How to Conquer Customary Units of Measurement

Customary units of measurement are tough to teach. But have no fear! With a little scaffolding, your students will master them in no time. First, let kids explore with actual tools, like measuring cups and gallon containers. Second, ask them to estimate. Then use conversion charts to emphasize patterns. After that, kids can solve predictable problems. Follow up with mixed and word problems. Then, finally, they’ll be ready to tackle everyday problems. Scaffold your lesson plans for success!

Ease fourth grade students into customary units of measurement with scaffolding.

Ms. Sneed Dreads Customary Units of Measurement

Our favorite fourth grade teacher closed her eyes and pressed her forehead into the plan book on her desk. “Noooo.”

Just then, her teaching partner, Mr. Frank entered the room. “Hey, what’s up?” he asked.

“Customary units of measurement!” Ms. Sneed exclaimed as her head snapped up.

Mr. Frank’s eyes twinkled with understanding. “No problem,” he said. “Last year, I used scaffolding for my fourth grade math lessons, and the kids did great.”

“Scaffolding?” Somewhere in back of her mind a little bell rang. Hadn’t she heard something about it in her teacher education classes?

“Sure. You remember. In 1976, Wood, Bruner, and Ross coined the term. Teachers provide instructional support to continually lift students to more difficult tasks.”

Ms. Sneed snorted. “How on earth do you remember all this stuff?”

Scaffolding for Customary Units of Measurement

Mr. Frank grinned. “Haha. But seriously, let me tell you how I scaffolded instruction for customary units of measurement.”

As Ms. Sneed grabbed a pencil and piece of paper, her colleague launched into an explanation.

“I found that capacity gave my students the most trouble,” he began. “So I started with concrete experiences, moved to estimating, then had them solve problems with conversion charts. Only then were they ready to use conversions in everyday situations.”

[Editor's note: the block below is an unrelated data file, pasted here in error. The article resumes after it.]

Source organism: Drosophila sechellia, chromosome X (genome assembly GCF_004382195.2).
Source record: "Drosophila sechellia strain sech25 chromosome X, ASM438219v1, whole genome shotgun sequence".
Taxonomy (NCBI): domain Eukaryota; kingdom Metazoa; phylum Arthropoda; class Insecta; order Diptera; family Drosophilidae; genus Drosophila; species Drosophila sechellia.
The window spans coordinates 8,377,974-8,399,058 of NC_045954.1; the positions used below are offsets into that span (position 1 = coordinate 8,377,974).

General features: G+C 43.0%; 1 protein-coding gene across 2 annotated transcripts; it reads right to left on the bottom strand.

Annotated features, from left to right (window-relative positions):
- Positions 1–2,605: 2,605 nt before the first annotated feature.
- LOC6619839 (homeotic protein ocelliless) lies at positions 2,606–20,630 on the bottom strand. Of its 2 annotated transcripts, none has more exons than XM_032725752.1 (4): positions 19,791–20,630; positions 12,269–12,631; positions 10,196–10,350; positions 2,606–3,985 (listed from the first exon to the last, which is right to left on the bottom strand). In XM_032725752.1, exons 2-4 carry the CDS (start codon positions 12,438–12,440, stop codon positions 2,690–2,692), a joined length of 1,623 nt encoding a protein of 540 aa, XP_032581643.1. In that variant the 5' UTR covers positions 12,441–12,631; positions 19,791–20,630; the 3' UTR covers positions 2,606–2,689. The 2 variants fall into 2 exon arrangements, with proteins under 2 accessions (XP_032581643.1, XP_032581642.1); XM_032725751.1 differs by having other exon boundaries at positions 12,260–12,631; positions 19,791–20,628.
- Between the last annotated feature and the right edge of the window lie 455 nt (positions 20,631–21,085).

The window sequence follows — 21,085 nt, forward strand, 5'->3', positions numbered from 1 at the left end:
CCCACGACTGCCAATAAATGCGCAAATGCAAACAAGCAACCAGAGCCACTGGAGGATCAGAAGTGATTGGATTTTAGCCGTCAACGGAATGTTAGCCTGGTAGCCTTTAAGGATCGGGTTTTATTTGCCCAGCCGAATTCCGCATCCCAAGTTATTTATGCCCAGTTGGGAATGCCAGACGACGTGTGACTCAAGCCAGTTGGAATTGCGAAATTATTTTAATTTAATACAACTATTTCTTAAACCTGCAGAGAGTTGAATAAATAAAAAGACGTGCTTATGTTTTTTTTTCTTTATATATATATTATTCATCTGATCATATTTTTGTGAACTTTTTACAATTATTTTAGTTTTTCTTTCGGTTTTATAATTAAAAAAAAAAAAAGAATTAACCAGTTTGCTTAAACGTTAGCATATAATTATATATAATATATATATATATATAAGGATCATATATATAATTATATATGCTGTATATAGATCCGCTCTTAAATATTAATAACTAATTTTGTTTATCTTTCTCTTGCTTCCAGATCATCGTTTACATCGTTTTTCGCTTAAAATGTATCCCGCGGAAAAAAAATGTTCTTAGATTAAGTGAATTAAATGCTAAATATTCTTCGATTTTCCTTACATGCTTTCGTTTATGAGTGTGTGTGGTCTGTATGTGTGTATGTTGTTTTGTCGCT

Scaffold instruction when teaching customary units of measurement. Begin with concrete experiences then move to more and more difficult problems.
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Begin with Concrete Experiences

Ms. Sneed nodded, and he continued. “First, I borrowed some measurement tools from the third grade teachers – plastic cups, pints, quarts, and gallons. Then I let them play with water, which they thoroughly enjoyed. What a mess! But it was only water, so it dried.”

“But what did they do with the water?” Ms. Sneed asked.

Mr. Frank grabbed her pencil and made a list:

  1. How many cups in a pint?
  2. How many cups in a quart?
  3. How many cups in a gallon?
  4. How many pints in a quart?
  5. How many pints in a gallon?
  6. How many quarts in a gallon?

“Sure, these concrete activities were a throwback to earlier grades. But they definitely cemented conceptual understanding of customary units of measurement.”

Suddenly, Mr. Frank stood up and headed for the door. “Hold on a minute while I get my measurement files,” he said.

Let Kids Estimate with More Concrete Experiences

Soon, he returned carrying a stack of folders. As Mr. Frank pulled a sheet of paper from one of the folders, he said, “After we finished measuring water – and got dried off – I explained this: Estimation Station.”

Ms. Sneed sat up a little straighter. “What’s that?”

“Every day for a month, a different kid brought something to estimate. Look at this document.” He tapped his finger on the paper. “Each of them was assigned a different unit of measure. See? Inches, feet, cups – even meters and time.”

Ms. Sneed studied the paper. “What happened when the student brought the item to school?”

“They set the item on a side table with a sheet for students’ estimations and a pencil. Everyone knew that they had to guess by 11:00. At that time, the person who brought the item announced the winner. And, of course, they got to pull a prize from my prize box.”